Caesar and the Lupercalia

Gregory DiPippo

February 15th is the date of one of the most ancient and long-lasting Roman religious festivals, the Lupercalia. It was originally instituted as a purification rite of the city, and called “Februa”, whence the name of the month in which it is held. The feast had its own priests, the Luperci, who would offer a sacrifice at an alter in the Lupercal, the cave at the base of the Palatine Hill in which the she-wolf (lupa) was said to have suckled Romulus and Remus. This was followed by a feast, after the priest would make thongs (known as februa) from the animals’ skin, and then run around the base of the hill holding them in their hands, and with them striking, those whom they encountered along the way. Plutarch reports the custom that women would deliberate stand where they might be so struck, since this was believed to help those who wished to conceive a child. This custom is mentioned in act 1, scene 2 of Shakespeare’s Julius Caesar, in which Caesar say to Antony, who is to run as one of the Luperci. “Forget not in your speed, Antonius, / To touch Calphurnia, for our elders say / The barren, touchèd in this holy chase, / Shake off their sterile curse.”

(The Lupercalia, ca. 1635, by the Italian painter Andrea Camassei, 1602-49; public domain image from Wikimedia Commons.)

After Caesar’s assassination, in the famous “Friends, Romans, countrymen” speech (act 3, scene 2), the Lupercalia is mentioned again, when Antony says, “You all did see that on the Lupercal / I thrice presented him a kingly crown, / Which he did thrice refuse. Was this ambition?” This is based on the following passage of Suetonius’ Divus Julius (79). (In Shakespeare, this episode is discussed at length by the soon-to-be assassins Brutus, Cassius and Casca, also in act 1, scene 2.)

“Adiecit ad tam insignem despecti senatus contumeliam multo arrogantius factum. Nam cum in sacrificio Latinarum, revertente eo inter immodicas ac novas populi acclamationes, quidam e turba statuae eius coronam lauream candida fascia praeligata imposuisset, et tribuni plebis Epidius Marullus Caesetiusque Flavus coronae fasciam detrahi hominemque duci in vincula iussissent, dolens seu parum prospere motam regni mentionem sive, ut ferebat, ereptam sibi gloriam recusandi, tribunos graviter increpitos potestate privavit. Neque ex eo infamiam affectati etiam regii nominis discutere valuit, quanquam et plebi regem se salutanti Caesarem se, non regem esse responderit; et Lupercalibus pro rostris a consule Antonio admotum saepius capiti suo diadema reppulerit atque in Capitolium Iovi Optimo Maximo miserit.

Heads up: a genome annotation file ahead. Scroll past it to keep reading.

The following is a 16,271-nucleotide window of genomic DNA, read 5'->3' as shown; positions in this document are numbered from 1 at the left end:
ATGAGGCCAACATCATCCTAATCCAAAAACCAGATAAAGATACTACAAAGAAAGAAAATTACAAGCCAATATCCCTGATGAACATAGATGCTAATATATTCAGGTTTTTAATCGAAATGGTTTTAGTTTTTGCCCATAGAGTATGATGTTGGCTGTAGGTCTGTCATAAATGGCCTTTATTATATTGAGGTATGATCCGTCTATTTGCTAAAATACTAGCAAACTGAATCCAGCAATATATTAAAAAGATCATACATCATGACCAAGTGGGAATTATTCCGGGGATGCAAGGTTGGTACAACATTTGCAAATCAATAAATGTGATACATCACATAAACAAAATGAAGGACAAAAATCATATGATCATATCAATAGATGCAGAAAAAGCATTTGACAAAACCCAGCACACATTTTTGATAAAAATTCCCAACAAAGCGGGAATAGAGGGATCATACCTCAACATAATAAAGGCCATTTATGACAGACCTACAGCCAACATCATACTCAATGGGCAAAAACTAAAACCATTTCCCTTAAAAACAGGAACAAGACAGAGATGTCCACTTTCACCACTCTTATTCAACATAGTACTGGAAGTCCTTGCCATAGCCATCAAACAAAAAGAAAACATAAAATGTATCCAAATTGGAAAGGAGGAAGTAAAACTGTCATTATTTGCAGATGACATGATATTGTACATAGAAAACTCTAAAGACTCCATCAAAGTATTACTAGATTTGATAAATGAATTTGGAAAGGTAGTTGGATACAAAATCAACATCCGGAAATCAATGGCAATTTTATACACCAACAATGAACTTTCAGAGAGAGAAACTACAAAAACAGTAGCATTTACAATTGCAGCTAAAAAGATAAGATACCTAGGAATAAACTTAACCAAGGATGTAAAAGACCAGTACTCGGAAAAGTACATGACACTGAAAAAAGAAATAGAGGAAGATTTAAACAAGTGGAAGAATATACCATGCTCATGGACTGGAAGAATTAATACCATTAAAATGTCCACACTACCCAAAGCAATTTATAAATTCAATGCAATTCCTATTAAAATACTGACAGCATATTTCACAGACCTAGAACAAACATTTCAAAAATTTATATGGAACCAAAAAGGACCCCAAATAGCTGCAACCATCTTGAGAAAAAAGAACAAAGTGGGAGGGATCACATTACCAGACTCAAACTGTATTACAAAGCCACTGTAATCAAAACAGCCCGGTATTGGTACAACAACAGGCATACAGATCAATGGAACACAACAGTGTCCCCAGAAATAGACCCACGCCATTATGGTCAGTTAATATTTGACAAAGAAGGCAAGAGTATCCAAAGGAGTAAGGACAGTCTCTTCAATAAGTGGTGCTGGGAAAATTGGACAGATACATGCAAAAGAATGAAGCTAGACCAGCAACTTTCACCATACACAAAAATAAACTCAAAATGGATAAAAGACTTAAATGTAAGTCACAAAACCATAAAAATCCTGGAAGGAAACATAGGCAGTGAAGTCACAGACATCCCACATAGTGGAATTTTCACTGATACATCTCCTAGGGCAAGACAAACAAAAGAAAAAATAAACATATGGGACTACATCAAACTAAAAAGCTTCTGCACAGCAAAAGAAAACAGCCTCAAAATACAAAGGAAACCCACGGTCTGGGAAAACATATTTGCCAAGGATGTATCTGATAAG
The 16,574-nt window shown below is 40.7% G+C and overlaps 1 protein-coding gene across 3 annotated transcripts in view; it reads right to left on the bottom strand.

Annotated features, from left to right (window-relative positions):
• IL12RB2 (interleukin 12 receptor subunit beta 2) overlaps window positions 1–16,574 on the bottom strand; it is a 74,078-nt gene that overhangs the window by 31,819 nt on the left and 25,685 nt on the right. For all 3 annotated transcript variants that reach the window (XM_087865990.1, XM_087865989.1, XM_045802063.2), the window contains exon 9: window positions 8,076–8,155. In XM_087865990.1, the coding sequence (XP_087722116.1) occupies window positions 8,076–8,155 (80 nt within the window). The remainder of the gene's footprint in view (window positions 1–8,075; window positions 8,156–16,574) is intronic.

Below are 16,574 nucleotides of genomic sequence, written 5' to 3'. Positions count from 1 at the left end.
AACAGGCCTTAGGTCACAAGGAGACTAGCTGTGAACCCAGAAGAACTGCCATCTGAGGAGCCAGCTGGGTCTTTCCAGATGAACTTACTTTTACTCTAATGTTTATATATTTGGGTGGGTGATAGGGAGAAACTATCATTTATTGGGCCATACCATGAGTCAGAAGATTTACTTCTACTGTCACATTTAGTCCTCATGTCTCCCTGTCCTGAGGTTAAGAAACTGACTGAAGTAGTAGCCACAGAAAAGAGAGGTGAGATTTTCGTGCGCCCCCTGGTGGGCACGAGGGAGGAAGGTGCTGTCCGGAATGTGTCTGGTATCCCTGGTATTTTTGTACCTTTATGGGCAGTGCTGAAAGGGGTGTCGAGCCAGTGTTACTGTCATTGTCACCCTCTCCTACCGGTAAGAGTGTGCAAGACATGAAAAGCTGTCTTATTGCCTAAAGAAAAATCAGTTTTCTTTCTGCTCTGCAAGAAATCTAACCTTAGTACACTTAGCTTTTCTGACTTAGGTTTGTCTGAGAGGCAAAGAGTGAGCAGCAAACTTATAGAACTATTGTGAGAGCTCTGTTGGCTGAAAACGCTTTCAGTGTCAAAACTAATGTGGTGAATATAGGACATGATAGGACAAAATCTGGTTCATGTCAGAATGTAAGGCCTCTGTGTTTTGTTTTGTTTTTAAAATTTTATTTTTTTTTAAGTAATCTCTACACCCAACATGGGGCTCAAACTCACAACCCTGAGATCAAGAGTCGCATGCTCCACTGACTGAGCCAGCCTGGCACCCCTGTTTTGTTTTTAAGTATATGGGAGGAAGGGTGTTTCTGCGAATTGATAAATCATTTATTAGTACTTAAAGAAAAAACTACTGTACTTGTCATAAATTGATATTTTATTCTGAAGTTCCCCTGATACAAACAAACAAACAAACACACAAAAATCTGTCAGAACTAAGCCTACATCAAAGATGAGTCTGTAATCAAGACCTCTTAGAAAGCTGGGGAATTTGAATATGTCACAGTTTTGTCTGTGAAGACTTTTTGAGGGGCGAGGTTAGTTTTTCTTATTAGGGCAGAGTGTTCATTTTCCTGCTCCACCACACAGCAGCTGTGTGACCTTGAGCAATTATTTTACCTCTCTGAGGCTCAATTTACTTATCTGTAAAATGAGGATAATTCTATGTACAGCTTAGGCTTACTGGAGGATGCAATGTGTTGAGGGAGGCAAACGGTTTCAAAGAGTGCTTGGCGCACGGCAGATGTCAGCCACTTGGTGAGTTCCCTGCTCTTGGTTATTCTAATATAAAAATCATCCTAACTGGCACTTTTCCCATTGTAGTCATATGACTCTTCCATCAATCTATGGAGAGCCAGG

To an insult which so plainly showed his contempt for the Senate, he added a deed of even greater arrogance; for at the Latin Festival, as he was returning to the city, amid the extravagant and unprecedented acclamations of the people, someone in the crowd had placed on his statue a laurel crown with a white fillet tied to it; ​and the tribunes of the plebs, Epidius Marullus and Caesetius Flavius had ordered that the ribbon be removed from the wreath and the man be put in chains, Caesar, either offended that the hint at regal power had been received with so little favor, or, as he claimed, that he had been robbed of the glory of refusing it sharply rebuked and then deposed them. But from that time on he could not rid himself of the infamy of having aspired to the title of king, although when the plebs hailed him as king, he replied that he was Caesar, and no king; and at the Lupercalia, when the consul Antony several times attempted to place a crown upon his head as he spoke from the rostra, he pushed it away, and sent it to the Capitol (to be offered) to Jupiter Optimus Maximus.”

Leave a Reply

Your email address will not be published. Required fields are marked *